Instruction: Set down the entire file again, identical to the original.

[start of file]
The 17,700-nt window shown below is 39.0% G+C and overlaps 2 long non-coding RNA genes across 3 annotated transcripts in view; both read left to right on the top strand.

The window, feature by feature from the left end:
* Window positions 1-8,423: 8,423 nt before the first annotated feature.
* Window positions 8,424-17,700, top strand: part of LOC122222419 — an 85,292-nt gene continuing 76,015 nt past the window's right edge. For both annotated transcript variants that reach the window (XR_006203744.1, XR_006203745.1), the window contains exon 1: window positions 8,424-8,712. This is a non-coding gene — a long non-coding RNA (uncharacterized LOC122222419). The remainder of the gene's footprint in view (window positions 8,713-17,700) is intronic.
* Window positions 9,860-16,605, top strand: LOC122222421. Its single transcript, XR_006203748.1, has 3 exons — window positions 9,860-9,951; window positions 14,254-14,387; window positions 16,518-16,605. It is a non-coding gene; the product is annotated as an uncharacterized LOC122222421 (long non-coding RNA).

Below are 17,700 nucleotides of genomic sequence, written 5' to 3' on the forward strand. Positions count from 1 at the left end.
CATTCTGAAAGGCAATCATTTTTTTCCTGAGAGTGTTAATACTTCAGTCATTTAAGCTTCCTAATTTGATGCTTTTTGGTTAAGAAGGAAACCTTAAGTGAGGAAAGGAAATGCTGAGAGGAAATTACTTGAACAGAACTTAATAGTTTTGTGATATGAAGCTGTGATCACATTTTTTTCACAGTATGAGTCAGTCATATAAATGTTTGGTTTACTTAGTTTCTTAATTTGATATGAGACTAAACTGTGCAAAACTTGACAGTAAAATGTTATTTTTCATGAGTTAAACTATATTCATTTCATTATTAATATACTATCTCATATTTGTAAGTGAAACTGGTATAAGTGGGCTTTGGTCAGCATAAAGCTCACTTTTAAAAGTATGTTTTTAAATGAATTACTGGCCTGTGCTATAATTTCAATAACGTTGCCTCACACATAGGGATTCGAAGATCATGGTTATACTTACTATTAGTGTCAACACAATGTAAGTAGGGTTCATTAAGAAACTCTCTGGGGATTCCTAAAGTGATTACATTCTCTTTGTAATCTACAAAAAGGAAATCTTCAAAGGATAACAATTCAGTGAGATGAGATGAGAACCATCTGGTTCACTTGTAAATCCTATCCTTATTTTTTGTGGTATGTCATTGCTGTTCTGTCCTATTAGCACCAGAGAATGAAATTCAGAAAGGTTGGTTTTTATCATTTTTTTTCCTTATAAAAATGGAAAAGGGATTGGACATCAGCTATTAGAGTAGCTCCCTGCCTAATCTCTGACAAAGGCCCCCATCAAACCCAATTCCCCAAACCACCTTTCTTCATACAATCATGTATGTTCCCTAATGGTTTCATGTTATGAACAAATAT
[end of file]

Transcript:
The 17,700-nt window shown below is 39.0% G+C and overlaps 2 long non-coding RNA genes across 3 annotated transcripts in view; both read left to right on the top strand.

The window, feature by feature from the left end:
* Window positions 1-8,423: 8,423 nt before the first annotated feature.
* Window positions 8,424-17,700, top strand: part of LOC122222419 — an 85,292-nt gene continuing 76,015 nt past the window's right edge. For both annotated transcript variants that reach the window (XR_006203744.1, XR_006203745.1), the window contains exon 1: window positions 8,424-8,712. This is a non-coding gene — a long non-coding RNA (uncharacterized LOC122222419). The remainder of the gene's footprint in view (window positions 8,713-17,700) is intronic.
* Window positions 9,860-16,605, top strand: LOC122222421. Its single transcript, XR_006203748.1, has 3 exons — window positions 9,860-9,951; window positions 14,254-14,387; window positions 16,518-16,605. It is a non-coding gene; the product is annotated as an uncharacterized LOC122222421 (long non-coding RNA).

Below are 17,700 nucleotides of genomic sequence, written 5' to 3' on the forward strand. Positions count from 1 at the left end.
CATTCTGAAAGGCAATCATTTTTTTCCTGAGAGTGTTAATACTTCAGTCATTTAAGCTTCCTAATTTGATGCTTTTTGGTTAAGAAGGAAACCTTAAGTGAGGAAAGGAAATGCTGAGAGGAAATTACTTGAACAGAACTTAATAGTTTTGTGATATGAAGCTGTGATCACATTTTTTTCACAGTATGAGTCAGTCATATAAATGTTTGGTTTACTTAGTTTCTTAATTTGATATGAGACTAAACTGTGCAAAACTTGACAGTAAAATGTTATTTTTCATGAGTTAAACTATATTCATTTCATTATTAATATACTATCTCATATTTGTAAGTGAAACTGGTATAAGTGGGCTTTGGTCAGCATAAAGCTCACTTTTAAAAGTATGTTTTTAAATGAATTACTGGCCTGTGCTATAATTTCAATAACGTTGCCTCACACATAGGGATTCGAAGATCATGGTTATACTTACTATTAGTGTCAACACAATGTAAGTAGGGTTCATTAAGAAACTCTCTGGGGATTCCTAAAGTGATTACATTCTCTTTGTAATCTACAAAAAGGAAATCTTCAAAGGATAACAATTCAGTGAGATGAGATGAGAACCATCTGGTTCACTTGTAAATCCTATCCTTATTTTTTGTGGTATGTCATTGCTGTTCTGTCCTATTAGCACCAGAGAATGAAATTCAGAAAGGTTGGTTTTTATCATTTTTTTTCCTTATAAAAATGGAAAAGGGATTGGACATCAGCTATTAGAGTAGCTCCCTGCCTAATCTCTGACAAAGGCCCCCATCAAACCCAATTCCCCAAACCACCTTTCTTCATACAATCATGTATGTTCCCTAATGGTTTCATGTTATGAACAAATAT